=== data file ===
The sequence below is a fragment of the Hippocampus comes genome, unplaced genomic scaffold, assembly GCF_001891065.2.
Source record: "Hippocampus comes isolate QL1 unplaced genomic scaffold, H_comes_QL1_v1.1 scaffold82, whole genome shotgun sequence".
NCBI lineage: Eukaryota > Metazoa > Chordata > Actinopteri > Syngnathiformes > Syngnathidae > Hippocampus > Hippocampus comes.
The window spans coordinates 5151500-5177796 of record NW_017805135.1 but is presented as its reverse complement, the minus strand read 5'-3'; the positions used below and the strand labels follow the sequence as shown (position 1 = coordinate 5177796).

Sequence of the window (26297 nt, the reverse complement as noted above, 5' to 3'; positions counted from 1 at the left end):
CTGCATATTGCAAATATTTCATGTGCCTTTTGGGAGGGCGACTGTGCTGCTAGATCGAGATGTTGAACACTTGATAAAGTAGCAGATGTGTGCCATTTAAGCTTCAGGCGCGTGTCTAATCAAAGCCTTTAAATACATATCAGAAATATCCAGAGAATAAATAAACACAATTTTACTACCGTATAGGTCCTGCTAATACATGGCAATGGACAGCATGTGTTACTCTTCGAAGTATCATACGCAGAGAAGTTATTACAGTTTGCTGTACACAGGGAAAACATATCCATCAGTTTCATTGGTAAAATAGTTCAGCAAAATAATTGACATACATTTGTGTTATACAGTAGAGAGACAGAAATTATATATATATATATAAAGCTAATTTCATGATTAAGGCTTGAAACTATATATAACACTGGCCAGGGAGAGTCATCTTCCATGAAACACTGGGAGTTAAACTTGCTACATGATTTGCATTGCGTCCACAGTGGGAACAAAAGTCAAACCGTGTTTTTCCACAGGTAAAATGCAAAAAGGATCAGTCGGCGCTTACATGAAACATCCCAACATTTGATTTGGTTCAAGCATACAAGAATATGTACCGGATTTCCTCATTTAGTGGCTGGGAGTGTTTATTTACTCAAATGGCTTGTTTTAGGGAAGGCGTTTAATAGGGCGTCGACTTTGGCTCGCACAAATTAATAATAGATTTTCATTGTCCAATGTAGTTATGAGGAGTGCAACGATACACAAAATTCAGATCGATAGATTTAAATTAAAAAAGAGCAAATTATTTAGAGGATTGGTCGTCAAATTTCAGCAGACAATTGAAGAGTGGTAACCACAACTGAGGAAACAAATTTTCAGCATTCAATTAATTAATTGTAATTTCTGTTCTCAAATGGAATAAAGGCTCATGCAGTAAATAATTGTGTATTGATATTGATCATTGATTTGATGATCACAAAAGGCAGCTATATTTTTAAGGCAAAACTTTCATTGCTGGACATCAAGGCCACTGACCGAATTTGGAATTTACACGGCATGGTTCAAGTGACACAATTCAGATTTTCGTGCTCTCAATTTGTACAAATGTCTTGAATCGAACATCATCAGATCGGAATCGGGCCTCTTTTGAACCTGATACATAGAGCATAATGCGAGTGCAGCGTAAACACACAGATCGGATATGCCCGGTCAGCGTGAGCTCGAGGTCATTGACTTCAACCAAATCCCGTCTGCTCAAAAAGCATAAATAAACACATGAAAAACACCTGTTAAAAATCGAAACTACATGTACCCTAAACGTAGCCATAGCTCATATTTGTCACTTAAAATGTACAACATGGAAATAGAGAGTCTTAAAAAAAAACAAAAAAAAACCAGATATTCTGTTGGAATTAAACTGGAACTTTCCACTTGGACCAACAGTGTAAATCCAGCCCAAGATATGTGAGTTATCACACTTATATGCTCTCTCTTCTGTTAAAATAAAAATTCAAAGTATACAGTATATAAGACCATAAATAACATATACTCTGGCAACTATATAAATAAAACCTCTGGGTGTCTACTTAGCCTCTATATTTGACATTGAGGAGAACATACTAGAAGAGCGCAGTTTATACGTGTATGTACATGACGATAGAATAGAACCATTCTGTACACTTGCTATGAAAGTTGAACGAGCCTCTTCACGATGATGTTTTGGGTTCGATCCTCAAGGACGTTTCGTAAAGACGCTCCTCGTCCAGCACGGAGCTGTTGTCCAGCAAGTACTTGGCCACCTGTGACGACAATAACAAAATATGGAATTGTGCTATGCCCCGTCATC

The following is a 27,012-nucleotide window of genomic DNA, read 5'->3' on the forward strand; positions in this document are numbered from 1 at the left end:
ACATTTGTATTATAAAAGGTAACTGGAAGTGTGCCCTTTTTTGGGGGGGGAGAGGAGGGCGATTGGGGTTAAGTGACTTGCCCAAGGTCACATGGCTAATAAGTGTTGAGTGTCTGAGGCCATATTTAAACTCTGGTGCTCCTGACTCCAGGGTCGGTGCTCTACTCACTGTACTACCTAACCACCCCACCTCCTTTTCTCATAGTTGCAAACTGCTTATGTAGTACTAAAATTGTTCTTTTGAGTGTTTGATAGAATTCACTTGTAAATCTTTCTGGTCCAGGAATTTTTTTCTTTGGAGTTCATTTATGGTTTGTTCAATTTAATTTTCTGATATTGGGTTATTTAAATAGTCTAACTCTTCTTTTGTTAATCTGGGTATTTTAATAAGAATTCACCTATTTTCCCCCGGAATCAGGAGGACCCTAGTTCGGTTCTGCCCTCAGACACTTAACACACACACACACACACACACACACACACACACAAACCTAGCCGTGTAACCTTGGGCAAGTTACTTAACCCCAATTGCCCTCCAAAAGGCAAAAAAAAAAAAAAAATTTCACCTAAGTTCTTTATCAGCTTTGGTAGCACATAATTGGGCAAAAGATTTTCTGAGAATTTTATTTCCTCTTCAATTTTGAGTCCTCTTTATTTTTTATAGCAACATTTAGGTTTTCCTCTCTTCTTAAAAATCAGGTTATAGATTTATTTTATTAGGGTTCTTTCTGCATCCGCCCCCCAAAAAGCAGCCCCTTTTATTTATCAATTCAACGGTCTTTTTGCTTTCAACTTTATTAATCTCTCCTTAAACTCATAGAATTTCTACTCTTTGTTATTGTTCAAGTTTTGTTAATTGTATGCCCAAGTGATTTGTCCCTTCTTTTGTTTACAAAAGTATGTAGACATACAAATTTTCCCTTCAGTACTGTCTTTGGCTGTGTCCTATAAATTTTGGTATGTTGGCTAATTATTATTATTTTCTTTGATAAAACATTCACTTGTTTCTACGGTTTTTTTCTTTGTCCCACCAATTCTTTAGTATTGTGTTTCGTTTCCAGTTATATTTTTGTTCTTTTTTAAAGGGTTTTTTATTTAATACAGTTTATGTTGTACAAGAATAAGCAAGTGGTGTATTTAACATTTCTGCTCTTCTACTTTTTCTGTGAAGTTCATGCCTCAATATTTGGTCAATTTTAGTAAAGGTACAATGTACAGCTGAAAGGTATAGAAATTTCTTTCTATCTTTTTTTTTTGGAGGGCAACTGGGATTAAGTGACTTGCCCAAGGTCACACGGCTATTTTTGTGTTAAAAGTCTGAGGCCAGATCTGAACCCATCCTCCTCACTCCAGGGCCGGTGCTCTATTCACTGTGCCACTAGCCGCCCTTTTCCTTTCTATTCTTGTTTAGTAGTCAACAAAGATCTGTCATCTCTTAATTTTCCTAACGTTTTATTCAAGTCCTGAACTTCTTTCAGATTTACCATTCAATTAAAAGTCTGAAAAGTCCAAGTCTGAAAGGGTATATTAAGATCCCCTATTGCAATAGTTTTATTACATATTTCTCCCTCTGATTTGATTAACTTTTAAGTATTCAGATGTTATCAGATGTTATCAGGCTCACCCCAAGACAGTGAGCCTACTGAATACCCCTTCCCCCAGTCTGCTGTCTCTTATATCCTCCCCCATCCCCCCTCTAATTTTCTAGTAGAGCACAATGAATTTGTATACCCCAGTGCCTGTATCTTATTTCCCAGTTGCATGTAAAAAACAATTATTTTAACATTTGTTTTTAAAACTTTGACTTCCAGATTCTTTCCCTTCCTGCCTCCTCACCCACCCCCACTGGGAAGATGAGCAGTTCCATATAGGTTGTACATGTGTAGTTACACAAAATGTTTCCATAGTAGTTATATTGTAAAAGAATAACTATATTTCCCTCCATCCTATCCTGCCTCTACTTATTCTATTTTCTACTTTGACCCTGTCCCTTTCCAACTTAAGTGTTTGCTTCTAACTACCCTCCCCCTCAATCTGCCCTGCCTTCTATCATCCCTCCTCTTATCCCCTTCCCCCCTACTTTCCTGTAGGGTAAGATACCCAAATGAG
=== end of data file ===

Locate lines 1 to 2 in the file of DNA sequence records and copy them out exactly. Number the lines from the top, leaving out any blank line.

The sequence below is a fragment of the Hippocampus comes genome, unplaced genomic scaffold, assembly GCF_001891065.2.
Source record: "Hippocampus comes isolate QL1 unplaced genomic scaffold, H_comes_QL1_v1.1 scaffold82, whole genome shotgun sequence".